Over my coaching career, I’ve worked with clients diagnosed with invisible disabilities such as autism spectrum disorder, ADHD, chronic fatigue disorder, and depression. Some want to know when it’s appropriate to notify their employer of their conditions, while others are curious about disclosing their disabilities during a job search.

Their questions are valid but involve legal and ethical considerations beyond my pay grade. My clients worry about the unintended consequences of sharing too much personal information or asking for workplace accommodations, and there’s a reason for their concerns. A protected condition doesn’t guarantee compassion.

On the contrary, a diagnosis can hinder getting the job you deserve. So, I often recommend conversations with lawyers and advocates specializing in clients with invisible disabilities. It’s crucial to consult with a team because even mentioning a diagnosis can cause unforeseen consequences in the workplace. Being prepared and informed is essential for making the best decision.


The reality is that society has long-held biases and misunderstandings about invisible disabilities. This lack of awareness has contributed to a culture that often dismisses or minimizes the unique challenges faced by those with these conditions. As more people openly discuss their experiences — especially on social media — we must work together to change the narrative around invisible disabilities and foster greater understanding and acceptance.


Human resources play a significant role in addressing and mitigating unconscious biases within the workplace. It includes raising awareness about invisible disabilities, providing training and education for employees and managers, and implementing inclusive policies and practices. By fostering an environment that supports employees with hidden disabilities, HR can help create a more equitable workplace where everyone can thrive.


Ultimately, disclosing your invisible disability to your employer or during a job search is a deeply personal decision. There is no one-size-fits-all answer, and weighing the potential benefits and risks is essential. Some considerations to keep in mind include:

• Legal protections: Familiarize yourself with the laws and protections in your country or region, such as the Americans with Disabilities Act (ADA) in the United States, which prohibits discrimination based on disability and requires reasonable accommodations for eligible employees.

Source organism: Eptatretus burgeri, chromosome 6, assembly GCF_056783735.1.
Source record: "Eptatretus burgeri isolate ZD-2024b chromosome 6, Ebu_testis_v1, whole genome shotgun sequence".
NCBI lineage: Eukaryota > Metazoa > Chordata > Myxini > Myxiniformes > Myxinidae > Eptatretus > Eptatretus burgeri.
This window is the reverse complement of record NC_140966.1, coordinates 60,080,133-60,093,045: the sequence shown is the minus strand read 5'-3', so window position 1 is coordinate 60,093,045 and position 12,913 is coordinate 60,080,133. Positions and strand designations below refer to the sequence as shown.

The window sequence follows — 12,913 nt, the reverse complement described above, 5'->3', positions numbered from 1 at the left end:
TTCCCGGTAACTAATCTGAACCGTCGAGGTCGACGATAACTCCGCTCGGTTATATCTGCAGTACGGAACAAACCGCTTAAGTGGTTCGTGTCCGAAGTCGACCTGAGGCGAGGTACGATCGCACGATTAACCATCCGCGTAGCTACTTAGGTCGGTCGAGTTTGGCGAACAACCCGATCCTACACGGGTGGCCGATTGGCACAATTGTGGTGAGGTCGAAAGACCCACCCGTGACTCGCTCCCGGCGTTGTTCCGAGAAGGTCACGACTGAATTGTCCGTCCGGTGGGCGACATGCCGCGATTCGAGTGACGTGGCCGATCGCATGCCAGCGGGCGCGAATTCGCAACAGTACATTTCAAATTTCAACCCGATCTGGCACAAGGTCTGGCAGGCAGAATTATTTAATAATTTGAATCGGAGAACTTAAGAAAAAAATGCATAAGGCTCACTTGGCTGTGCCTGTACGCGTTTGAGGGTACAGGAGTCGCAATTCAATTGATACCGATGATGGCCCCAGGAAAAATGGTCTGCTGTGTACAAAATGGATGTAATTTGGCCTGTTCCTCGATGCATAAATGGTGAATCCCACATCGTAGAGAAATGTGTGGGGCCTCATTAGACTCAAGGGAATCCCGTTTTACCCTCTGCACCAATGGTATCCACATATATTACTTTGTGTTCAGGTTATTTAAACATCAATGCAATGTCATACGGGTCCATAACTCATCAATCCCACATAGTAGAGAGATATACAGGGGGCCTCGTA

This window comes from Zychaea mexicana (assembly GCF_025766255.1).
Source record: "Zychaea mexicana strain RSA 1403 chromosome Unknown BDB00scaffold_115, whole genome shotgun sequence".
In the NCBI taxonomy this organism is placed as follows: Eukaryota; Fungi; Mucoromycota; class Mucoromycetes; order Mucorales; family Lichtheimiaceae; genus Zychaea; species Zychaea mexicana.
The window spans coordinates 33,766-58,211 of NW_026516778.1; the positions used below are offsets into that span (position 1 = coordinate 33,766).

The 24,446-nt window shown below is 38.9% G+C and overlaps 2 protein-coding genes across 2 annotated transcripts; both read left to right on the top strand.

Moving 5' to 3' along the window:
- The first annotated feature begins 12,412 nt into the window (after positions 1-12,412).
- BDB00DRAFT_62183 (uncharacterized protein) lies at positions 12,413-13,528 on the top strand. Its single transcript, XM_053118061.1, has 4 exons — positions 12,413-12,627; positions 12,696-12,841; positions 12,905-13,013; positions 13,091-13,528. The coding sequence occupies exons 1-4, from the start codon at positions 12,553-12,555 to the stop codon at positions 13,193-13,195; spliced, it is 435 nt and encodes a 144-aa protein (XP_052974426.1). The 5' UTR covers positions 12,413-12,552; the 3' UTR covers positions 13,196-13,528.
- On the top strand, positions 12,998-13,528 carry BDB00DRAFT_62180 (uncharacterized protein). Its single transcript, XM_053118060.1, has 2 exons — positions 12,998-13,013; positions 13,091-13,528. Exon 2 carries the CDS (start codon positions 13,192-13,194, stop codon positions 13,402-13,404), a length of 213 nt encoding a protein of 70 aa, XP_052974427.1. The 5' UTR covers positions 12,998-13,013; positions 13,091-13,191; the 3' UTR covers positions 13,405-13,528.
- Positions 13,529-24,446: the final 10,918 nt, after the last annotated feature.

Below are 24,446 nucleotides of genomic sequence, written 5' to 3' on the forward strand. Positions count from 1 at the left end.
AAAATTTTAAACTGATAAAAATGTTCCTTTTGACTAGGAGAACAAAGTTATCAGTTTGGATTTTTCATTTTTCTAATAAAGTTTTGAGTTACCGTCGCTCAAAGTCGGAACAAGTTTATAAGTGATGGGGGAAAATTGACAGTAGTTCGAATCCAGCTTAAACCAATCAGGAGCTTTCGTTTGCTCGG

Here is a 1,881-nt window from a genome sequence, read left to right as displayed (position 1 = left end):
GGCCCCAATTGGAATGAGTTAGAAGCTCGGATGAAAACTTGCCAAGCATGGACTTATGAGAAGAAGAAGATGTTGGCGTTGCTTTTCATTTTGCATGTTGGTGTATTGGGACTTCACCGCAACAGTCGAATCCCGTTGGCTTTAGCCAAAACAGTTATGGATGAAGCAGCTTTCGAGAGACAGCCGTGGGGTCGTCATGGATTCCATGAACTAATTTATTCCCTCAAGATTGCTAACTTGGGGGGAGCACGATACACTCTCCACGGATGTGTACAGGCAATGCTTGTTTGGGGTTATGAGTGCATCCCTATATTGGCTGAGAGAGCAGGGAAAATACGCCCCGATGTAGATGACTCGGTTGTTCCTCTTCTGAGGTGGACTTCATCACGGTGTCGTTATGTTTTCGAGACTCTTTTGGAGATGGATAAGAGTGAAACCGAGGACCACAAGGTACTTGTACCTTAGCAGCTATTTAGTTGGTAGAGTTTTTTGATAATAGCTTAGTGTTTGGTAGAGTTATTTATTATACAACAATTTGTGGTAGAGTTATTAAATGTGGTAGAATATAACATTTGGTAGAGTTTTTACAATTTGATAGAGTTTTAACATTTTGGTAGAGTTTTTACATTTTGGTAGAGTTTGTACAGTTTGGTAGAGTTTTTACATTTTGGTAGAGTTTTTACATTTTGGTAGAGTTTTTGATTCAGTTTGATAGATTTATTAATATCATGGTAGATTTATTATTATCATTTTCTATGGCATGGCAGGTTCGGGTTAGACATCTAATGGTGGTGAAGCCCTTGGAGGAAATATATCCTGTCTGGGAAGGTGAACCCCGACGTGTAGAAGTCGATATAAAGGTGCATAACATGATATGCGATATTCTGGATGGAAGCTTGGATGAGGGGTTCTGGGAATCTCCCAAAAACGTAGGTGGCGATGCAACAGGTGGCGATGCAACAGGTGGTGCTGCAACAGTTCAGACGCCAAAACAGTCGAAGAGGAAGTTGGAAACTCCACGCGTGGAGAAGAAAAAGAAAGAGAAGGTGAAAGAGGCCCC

• Workplace vibes: Evaluate the company or organization. Is it inclusive and supportive of employees with disabilities? Researching the company’s policies and speaking with current or former employees may provide insight into the environment.

• Timing: If you disclose, consider the most appropriate time. For some, this may be during the interview process. Others prefer to wait until they’ve been offered the job or have established themselves in the role to understand how their body and spirit adapt to this new situation.

• Necessary accommodations: Assess whether you need accommodations to perform your job effectively. If so, disclosing your disability may help guarantee you have the support you need to succeed.

By seeking advice from legal experts and disability advocates and carefully considering some of the factors listed above, you can make an informed choice that aligns with your values and career goals.

As a coach, I have a personal perspective on silent illnesses: Nobody can care about you more than you, and you should always ask for what you need. My perspective is hard-earned, and I practice what I preach. But I know I’m lucky because my Meniere’s Disease and chronic inflammatory arthritis are easy to explain. Plus, I’m self-employed and work from home with the luxury of asking for help or assistance. Nobody can fire me but me.

But you can get there to the promised land, where you have a shot at contributing at work without fear of discrimination or exclusion. That’s the essence of my coaching. Need some assistance or just quick advice? Please contact me on LinkedIn to see if I can be helpful personally or professionally.